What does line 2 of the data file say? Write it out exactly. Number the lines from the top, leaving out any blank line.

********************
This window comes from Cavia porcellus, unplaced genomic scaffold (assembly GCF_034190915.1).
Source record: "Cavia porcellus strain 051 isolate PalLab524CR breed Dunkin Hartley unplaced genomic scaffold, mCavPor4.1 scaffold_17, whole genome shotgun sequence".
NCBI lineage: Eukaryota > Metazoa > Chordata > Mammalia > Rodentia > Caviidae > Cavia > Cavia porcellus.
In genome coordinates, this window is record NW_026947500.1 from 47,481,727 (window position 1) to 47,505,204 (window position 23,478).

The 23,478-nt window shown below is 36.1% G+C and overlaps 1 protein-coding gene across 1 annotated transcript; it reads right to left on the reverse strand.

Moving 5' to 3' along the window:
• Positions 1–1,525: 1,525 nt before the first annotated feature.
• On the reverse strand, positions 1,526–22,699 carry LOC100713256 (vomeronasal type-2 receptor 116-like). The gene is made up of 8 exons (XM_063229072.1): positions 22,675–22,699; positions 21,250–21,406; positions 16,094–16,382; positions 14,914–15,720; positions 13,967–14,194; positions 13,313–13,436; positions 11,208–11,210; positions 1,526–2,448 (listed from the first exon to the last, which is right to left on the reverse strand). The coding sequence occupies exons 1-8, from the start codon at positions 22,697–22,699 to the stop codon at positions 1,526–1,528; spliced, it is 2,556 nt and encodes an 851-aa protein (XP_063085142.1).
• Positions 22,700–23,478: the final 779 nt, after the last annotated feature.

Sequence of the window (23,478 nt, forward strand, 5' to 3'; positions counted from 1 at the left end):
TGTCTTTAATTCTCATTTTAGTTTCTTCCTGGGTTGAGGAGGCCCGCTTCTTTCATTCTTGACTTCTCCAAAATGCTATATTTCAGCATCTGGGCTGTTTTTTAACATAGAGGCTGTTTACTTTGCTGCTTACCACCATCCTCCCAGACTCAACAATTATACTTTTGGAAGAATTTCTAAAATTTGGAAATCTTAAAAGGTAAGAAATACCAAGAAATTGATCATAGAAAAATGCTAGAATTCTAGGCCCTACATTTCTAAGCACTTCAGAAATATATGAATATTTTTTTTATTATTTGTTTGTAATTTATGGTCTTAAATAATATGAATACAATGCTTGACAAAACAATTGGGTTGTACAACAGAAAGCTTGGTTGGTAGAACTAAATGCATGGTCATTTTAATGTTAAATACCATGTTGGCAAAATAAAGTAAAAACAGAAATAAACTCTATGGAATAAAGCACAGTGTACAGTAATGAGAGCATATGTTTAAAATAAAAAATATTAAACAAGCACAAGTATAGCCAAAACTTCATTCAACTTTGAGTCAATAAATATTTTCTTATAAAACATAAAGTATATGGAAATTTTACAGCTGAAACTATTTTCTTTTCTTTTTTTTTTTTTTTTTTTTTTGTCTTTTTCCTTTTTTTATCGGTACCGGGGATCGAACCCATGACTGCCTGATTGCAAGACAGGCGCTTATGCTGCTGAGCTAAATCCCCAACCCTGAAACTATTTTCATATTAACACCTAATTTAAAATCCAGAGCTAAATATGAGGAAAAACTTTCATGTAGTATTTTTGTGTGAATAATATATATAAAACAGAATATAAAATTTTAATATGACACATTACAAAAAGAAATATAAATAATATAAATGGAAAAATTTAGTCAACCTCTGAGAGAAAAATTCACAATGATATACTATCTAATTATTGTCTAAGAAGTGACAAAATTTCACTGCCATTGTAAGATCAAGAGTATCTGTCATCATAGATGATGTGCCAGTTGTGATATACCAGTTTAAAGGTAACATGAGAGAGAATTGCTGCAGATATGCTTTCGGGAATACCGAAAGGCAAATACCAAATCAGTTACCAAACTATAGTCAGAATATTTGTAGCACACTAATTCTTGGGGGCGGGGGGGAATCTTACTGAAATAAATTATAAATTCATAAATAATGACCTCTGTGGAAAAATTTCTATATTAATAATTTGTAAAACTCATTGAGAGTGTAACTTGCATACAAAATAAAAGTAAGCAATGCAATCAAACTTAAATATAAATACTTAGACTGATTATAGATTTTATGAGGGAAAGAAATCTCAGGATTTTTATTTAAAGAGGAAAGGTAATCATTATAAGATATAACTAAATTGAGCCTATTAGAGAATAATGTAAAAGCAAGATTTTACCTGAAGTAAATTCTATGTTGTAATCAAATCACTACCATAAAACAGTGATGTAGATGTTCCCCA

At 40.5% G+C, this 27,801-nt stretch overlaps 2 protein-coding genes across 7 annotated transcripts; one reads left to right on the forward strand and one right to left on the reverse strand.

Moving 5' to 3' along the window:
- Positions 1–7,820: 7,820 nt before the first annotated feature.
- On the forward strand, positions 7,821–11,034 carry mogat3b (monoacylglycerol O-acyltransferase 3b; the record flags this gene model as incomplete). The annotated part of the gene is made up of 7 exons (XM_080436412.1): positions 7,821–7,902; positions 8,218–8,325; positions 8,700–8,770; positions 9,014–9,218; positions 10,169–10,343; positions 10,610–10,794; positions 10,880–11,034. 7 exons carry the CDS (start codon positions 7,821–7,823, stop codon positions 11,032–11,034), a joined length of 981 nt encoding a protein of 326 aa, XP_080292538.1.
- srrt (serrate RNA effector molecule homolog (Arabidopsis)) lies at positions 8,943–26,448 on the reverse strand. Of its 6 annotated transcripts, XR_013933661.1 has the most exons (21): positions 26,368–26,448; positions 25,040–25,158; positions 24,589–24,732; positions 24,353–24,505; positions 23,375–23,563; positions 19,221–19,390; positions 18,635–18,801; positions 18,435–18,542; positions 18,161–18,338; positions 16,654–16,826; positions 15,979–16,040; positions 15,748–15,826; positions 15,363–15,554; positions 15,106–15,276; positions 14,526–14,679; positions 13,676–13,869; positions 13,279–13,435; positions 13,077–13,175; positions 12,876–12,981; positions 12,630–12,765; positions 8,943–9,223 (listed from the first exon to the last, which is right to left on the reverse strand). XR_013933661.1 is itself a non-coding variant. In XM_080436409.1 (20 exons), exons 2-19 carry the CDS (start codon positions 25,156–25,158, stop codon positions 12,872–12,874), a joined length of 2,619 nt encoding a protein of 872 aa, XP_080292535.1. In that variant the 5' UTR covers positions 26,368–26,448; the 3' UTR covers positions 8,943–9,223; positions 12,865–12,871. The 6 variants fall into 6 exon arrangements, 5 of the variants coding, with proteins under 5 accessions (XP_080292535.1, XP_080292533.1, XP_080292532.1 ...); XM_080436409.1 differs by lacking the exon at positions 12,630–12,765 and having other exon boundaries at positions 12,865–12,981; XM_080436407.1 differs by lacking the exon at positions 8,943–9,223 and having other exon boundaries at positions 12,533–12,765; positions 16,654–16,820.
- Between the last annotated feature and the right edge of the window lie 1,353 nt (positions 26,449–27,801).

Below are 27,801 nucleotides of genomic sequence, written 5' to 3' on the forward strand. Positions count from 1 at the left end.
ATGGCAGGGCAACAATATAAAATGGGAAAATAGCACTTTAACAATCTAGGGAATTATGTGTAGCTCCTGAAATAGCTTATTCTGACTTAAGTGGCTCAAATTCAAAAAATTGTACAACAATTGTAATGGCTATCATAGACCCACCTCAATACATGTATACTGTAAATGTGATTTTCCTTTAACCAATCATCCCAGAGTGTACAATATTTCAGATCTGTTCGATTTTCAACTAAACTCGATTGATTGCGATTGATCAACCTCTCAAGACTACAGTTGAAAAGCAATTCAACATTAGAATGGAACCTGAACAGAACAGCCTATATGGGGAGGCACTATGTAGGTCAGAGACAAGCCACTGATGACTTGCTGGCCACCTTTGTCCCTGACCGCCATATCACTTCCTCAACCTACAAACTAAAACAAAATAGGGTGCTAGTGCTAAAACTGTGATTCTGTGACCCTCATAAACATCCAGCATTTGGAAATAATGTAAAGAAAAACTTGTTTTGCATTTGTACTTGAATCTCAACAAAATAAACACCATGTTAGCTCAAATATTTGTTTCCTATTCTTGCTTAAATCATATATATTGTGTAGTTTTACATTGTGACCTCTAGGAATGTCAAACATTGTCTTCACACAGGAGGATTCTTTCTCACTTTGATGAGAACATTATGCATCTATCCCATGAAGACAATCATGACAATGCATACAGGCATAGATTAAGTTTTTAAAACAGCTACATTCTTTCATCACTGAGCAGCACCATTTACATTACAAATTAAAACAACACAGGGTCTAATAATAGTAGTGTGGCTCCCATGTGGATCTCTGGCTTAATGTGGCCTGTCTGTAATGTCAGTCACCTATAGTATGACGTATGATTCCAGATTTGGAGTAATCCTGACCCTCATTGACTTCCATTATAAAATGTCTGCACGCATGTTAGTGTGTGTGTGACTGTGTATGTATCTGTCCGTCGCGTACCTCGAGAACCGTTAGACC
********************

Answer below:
Source record: "Cavia porcellus strain 051 isolate PalLab524CR breed Dunkin Hartley unplaced genomic scaffold, mCavPor4.1 scaffold_17, whole genome shotgun sequence".